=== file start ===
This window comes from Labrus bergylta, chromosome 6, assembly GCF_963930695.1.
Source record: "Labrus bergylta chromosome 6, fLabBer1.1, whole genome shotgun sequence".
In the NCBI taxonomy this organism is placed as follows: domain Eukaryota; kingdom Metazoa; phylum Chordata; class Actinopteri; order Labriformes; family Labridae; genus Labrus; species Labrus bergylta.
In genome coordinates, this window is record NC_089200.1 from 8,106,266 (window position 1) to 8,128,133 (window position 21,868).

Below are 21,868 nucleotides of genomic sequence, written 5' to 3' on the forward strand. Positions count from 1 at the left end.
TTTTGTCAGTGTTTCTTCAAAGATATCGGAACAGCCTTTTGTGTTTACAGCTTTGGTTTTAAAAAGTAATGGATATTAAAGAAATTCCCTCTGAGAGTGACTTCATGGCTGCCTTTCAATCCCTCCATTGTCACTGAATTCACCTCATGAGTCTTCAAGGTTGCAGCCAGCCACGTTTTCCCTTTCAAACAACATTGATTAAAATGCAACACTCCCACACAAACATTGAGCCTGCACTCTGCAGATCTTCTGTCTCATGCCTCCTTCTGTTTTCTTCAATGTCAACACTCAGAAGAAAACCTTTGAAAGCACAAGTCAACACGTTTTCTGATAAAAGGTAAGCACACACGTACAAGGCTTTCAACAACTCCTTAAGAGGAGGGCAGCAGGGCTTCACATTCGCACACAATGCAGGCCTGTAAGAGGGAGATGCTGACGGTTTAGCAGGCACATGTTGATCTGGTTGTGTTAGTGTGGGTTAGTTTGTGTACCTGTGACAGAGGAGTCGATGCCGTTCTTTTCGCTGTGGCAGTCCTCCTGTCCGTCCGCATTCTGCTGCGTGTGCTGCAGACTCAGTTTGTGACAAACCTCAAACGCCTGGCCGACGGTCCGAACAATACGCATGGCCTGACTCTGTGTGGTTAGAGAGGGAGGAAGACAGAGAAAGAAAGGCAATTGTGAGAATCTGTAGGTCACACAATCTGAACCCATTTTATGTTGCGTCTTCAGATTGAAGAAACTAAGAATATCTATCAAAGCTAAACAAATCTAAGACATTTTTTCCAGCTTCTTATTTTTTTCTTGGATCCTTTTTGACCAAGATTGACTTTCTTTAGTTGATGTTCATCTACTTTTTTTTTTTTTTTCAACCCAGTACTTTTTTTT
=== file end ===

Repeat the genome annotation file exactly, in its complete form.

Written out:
This window comes from Labrus bergylta, chromosome 6, assembly GCF_963930695.1.
Source record: "Labrus bergylta chromosome 6, fLabBer1.1, whole genome shotgun sequence".
In the NCBI taxonomy this organism is placed as follows: domain Eukaryota; kingdom Metazoa; phylum Chordata; class Actinopteri; order Labriformes; family Labridae; genus Labrus; species Labrus bergylta.
In genome coordinates, this window is record NC_089200.1 from 8,106,266 (window position 1) to 8,128,133 (window position 21,868).

Below are 21,868 nucleotides of genomic sequence, written 5' to 3' on the forward strand. Positions count from 1 at the left end.
TTTTGTCAGTGTTTCTTCAAAGATATCGGAACAGCCTTTTGTGTTTACAGCTTTGGTTTTAAAAAGTAATGGATATTAAAGAAATTCCCTCTGAGAGTGACTTCATGGCTGCCTTTCAATCCCTCCATTGTCACTGAATTCACCTCATGAGTCTTCAAGGTTGCAGCCAGCCACGTTTTCCCTTTCAAACAACATTGATTAAAATGCAACACTCCCACACAAACATTGAGCCTGCACTCTGCAGATCTTCTGTCTCATGCCTCCTTCTGTTTTCTTCAATGTCAACACTCAGAAGAAAACCTTTGAAAGCACAAGTCAACACGTTTTCTGATAAAAGGTAAGCACACACGTACAAGGCTTTCAACAACTCCTTAAGAGGAGGGCAGCAGGGCTTCACATTCGCACACAATGCAGGCCTGTAAGAGGGAGATGCTGACGGTTTAGCAGGCACATGTTGATCTGGTTGTGTTAGTGTGGGTTAGTTTGTGTACCTGTGACAGAGGAGTCGATGCCGTTCTTTTCGCTGTGGCAGTCCTCCTGTCCGTCCGCATTCTGCTGCGTGTGCTGCAGACTCAGTTTGTGACAAACCTCAAACGCCTGGCCGACGGTCCGAACAATACGCATGGCCTGACTCTGTGTGGTTAGAGAGGGAGGAAGACAGAGAAAGAAAGGCAATTGTGAGAATCTGTAGGTCACACAATCTGAACCCATTTTATGTTGCGTCTTCAGATTGAAGAAACTAAGAATATCTATCAAAGCTAAACAAATCTAAGACATTTTTTCCAGCTTCTTATTTTTTTCTTGGATCCTTTTTGACCAAGATTGACTTTCTTTAGTTGATGTTCATCTACTTTTTTTTTTTTTTTCAACCCAGTACTTTTTTTT